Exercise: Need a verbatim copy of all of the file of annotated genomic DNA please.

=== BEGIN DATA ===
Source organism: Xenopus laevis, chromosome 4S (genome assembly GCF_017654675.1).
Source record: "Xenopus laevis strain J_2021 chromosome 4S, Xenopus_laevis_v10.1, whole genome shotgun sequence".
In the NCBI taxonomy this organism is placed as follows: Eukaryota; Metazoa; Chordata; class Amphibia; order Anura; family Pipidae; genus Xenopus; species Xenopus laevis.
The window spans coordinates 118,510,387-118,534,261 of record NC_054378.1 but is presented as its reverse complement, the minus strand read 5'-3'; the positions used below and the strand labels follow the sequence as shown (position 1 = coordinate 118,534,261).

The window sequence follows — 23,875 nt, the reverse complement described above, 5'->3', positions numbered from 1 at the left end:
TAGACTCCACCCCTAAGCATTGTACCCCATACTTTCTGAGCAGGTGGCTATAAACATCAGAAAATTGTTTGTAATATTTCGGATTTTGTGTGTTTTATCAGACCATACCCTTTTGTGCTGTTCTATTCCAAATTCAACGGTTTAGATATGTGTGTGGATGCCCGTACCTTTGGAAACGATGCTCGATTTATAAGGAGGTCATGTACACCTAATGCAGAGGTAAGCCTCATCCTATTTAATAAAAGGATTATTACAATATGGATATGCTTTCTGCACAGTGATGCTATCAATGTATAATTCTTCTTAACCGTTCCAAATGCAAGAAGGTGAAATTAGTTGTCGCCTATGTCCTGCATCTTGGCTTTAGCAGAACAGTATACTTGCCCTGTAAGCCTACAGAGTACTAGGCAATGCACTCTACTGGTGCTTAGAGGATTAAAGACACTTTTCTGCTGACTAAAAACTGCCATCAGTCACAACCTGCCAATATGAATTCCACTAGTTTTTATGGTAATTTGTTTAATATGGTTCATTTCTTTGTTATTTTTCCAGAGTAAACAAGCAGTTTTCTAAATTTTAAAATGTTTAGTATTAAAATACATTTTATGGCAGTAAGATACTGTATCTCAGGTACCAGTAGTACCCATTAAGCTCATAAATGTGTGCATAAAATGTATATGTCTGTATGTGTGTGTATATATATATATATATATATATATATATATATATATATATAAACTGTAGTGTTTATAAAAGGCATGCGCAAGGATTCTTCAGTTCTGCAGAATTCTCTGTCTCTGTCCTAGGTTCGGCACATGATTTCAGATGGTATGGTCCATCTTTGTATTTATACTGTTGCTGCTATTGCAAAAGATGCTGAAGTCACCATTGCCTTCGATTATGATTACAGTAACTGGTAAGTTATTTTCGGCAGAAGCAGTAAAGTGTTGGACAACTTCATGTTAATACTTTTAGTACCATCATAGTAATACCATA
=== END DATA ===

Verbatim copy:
Source organism: Xenopus laevis, chromosome 4S (genome assembly GCF_017654675.1).
Source record: "Xenopus laevis strain J_2021 chromosome 4S, Xenopus_laevis_v10.1, whole genome shotgun sequence".
In the NCBI taxonomy this organism is placed as follows: Eukaryota; Metazoa; Chordata; class Amphibia; order Anura; family Pipidae; genus Xenopus; species Xenopus laevis.
The window spans coordinates 118,510,387-118,534,261 of record NC_054378.1 but is presented as its reverse complement, the minus strand read 5'-3'; the positions used below and the strand labels follow the sequence as shown (position 1 = coordinate 118,534,261).

The window sequence follows — 23,875 nt, the reverse complement described above, 5'->3', positions numbered from 1 at the left end:
TAGACTCCACCCCTAAGCATTGTACCCCATACTTTCTGAGCAGGTGGCTATAAACATCAGAAAATTGTTTGTAATATTTCGGATTTTGTGTGTTTTATCAGACCATACCCTTTTGTGCTGTTCTATTCCAAATTCAACGGTTTAGATATGTGTGTGGATGCCCGTACCTTTGGAAACGATGCTCGATTTATAAGGAGGTCATGTACACCTAATGCAGAGGTAAGCCTCATCCTATTTAATAAAAGGATTATTACAATATGGATATGCTTTCTGCACAGTGATGCTATCAATGTATAATTCTTCTTAACCGTTCCAAATGCAAGAAGGTGAAATTAGTTGTCGCCTATGTCCTGCATCTTGGCTTTAGCAGAACAGTATACTTGCCCTGTAAGCCTACAGAGTACTAGGCAATGCACTCTACTGGTGCTTAGAGGATTAAAGACACTTTTCTGCTGACTAAAAACTGCCATCAGTCACAACCTGCCAATATGAATTCCACTAGTTTTTATGGTAATTTGTTTAATATGGTTCATTTCTTTGTTATTTTTCCAGAGTAAACAAGCAGTTTTCTAAATTTTAAAATGTTTAGTATTAAAATACATTTTATGGCAGTAAGATACTGTATCTCAGGTACCAGTAGTACCCATTAAGCTCATAAATGTGTGCATAAAATGTATATGTCTGTATGTGTGTGTATATATATATATATATATATATATATATATATATATATATAAACTGTAGTGTTTATAAAAGGCATGCGCAAGGATTCTTCAGTTCTGCAGAATTCTCTGTCTCTGTCCTAGGTTCGGCACATGATTTCAGATGGTATGGTCCATCTTTGTATTTATACTGTTGCTGCTATTGCAAAAGATGCTGAAGTCACCATTGCCTTCGATTATGATTACAGTAACTGGTAAGTTATTTTCGGCAGAAGCAGTAAAGTGTTGGACAACTTCATGTTAATACTTTTAGTACCATCATAGTAATACCATA